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Coronavirus Tracker: COVID risk level remains 'low' for Bexar County

The community has been able to stave off a potential spring surge thus far in April.

SAN ANTONIO — COVID-19 infections have all but bottomed so far in April, with daily new-case counts wavering between 51 and 89 every day for the last two weeks in Bexar County. 

Local health authorities reported another 61 and 64 new cases on Tuesday and Monday, respectively, bringing the San Antonio area's pandemic case count to 535,365. The seven-day new case average stands at 69. 

Local coronavirus hospitalizations have more consistently declined this month. The number of patients battling virus symptoms in local hospitals has fallen by 31% since the start of the month, down to 57 on Tuesday. This time last month, there were still more than 150 patients in Bexar County health care facilities. 

Of those 57 patients, 14 are in intensive care and 10 are using ventilators to help them breathe. 

Bexar County's pandemic death toll remained at 5,319 on Tuesday after no additional virus-related deaths were reported. Meanwhile, Metro Health's COVID-19 risk level remained at "low" once again as the community continues to stave off a potential spring surge.  

How Bexar County is trending

Credit: KENS
Credit: KENS

Vaccine Progress in Bexar County

The following numbers are provided by San Antonio Metro Health. A full breakdown can be found here.

  • 1.438 million eligible Bexar County residents are fully vaccinated as of Monday, April 4.  
  • More than 496,000 eligible Bexar County residents have received their COVID-19 booster shot, as of Monday, April 4. 

The CDC states that "when a high percentage of the community is immune to a disease (through vaccination and/or prior illness)," that community will have reached herd immunity, "making the spread of this disease from person to person unlikely."

The City of San Antonio breaks down the vaccination rates by zip code on Metro Health's Vaccination Statistics page.

Coronavirus in Texas

The total number of coronavirus cases in the state since the pandemic began grew by 1,989 on Tuesday, according to the Texas Department of State Health Services. That total includes 719 new confirmed cases and 1,270 new probable cases. More details can be found on this page.

Tuesday's figures bring the total number of Texans diagnosed with COVID-19 to more than 6.696 million.

An additional 38 Texans have died from virus complications, meanwhile, raising the statewide death toll to 86,279.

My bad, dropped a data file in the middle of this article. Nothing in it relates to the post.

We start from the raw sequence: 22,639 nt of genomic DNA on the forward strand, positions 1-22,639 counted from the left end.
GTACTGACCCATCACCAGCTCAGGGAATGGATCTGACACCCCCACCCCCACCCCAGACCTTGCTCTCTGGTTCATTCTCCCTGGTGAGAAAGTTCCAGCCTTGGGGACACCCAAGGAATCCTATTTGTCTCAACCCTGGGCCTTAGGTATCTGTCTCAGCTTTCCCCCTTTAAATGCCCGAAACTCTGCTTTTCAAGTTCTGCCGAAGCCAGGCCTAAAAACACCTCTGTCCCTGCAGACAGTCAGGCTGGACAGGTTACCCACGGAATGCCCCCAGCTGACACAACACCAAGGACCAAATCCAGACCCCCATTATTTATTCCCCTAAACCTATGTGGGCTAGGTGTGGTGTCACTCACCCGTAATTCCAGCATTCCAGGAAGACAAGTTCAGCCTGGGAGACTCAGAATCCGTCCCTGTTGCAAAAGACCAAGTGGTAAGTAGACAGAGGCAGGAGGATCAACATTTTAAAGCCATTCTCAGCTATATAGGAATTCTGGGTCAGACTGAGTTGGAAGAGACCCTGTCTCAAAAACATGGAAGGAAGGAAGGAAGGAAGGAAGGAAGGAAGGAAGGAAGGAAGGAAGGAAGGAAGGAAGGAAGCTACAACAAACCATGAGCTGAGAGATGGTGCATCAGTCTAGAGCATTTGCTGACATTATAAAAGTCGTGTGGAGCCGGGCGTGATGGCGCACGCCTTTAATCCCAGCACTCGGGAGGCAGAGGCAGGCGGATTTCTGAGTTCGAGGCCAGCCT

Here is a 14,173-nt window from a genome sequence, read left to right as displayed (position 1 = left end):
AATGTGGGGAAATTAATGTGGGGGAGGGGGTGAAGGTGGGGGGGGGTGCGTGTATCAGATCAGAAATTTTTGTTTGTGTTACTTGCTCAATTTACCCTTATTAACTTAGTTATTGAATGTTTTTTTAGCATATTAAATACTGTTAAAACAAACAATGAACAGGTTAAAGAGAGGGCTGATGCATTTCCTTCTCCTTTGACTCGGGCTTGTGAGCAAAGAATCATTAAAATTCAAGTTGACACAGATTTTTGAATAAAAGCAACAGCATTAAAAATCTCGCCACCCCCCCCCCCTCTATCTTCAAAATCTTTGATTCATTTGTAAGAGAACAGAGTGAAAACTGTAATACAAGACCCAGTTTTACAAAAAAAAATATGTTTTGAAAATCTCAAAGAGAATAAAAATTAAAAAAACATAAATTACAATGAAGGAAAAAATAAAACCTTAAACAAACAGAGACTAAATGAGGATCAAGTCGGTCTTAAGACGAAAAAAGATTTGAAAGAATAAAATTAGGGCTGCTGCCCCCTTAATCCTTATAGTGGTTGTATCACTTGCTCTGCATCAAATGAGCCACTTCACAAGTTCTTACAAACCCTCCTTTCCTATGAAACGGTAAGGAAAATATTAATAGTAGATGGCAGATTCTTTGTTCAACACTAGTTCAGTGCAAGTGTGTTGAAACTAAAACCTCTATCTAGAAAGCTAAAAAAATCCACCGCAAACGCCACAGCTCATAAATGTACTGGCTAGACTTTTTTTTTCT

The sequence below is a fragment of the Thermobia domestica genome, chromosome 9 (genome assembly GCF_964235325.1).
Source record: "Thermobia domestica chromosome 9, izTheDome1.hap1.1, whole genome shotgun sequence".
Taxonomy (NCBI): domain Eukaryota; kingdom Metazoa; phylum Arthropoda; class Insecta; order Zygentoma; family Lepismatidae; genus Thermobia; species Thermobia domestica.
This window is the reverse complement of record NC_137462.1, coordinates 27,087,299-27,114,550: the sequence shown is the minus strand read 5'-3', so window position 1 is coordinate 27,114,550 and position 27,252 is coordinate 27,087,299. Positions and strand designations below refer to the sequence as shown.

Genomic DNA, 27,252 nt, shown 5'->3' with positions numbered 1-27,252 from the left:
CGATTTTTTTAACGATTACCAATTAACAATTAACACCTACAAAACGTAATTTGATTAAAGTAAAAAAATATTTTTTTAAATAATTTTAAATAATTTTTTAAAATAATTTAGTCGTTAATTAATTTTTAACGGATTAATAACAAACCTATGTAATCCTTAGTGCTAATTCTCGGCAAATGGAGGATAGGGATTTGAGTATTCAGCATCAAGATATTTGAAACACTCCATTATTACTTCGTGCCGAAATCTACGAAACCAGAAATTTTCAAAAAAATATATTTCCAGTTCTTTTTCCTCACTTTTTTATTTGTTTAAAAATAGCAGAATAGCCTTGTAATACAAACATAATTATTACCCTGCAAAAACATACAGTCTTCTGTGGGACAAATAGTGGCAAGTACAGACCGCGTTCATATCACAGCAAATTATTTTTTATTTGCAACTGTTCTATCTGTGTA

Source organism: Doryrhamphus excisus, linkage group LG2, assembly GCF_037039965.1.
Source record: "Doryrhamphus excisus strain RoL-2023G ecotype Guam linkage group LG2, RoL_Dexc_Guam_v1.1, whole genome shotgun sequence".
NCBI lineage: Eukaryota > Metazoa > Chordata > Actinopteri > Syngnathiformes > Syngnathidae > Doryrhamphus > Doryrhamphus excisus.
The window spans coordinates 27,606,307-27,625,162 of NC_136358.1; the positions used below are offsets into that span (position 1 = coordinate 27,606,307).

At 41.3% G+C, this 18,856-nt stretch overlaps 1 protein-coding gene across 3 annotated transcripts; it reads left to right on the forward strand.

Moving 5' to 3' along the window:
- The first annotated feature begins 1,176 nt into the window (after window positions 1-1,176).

Coronavirus symptoms

The symptoms of coronavirus can be similar to the flu or a bad cold. Symptoms include fever or chills, cough, shortness of breath or difficulty breathing, fatigue, muscle or body aches, headache, new loss of taste or smell sore throat, congestion or runny nose, nausea or vomiting, and diarrhea, according to the Centers for Disease Control.

Most healthy people will have mild symptoms. A study of more than 72,000 patients by the Centers for Disease Control in China showed 80 percent of the cases there were mild.

But infections can cause pneumonia, severe acute respiratory syndrome, kidney failure, and even death, according to the World Health Organization. Older people with underlying health conditions are most at risk.

Experts determined there was consistent evidence these conditions increase a person's risk, regardless of age:

  • Chronic kidney disease
  • COPD (chronic obstructive pulmonary disease)
  • Obesity (BMI of 30 or higher)
  • Immunocompromised state (weakened immune system) from solid organ transplant
  • Serious heart conditions, such as heart failure, coronary artery disease, or cardiomyopathies
  • Sickle cell disease
  • Type 2 diabetes
  • The CDC believes symptoms may appear anywhere from two to 14 days after being exposed.

Human coronaviruses are usually spread... 

  • Between people who are in close contact with one another (within about 6 feet).
  • Through respiratory droplets produced when an infected person coughs, sneezes or talks. These droplets can land in the mouths or noses of people who are nearby or possibly be inhaled into the lungs.
  • Some recent studies have suggested that COVID-19 may be spread by people who are not showing symptoms.

Help stop the spread of coronavirus

  • Stay home when you are sick.
  • Eat and sleep separately from your family members
  • Use different utensils and dishes
  • Cover your cough or sneeze with your arm, not your hand.
  • If you use a tissue, throw it in the trash.

Find a Testing Location

City officials recommend getting a COVID-19 test if you experience fever or chills, cough, shortness of breath or difficulty breathing, fatigue, muscle or body aches, headache, new loss of taste or smell, sore throat, congestion or runny nose, nausea or vomiting, or diarrhea.

A self-screening tool is available to see if you need a test.

Here's a Testing Sites Locator to help you find the testing location closest to you in San Antonio.

Latest Coronavirus Headlines

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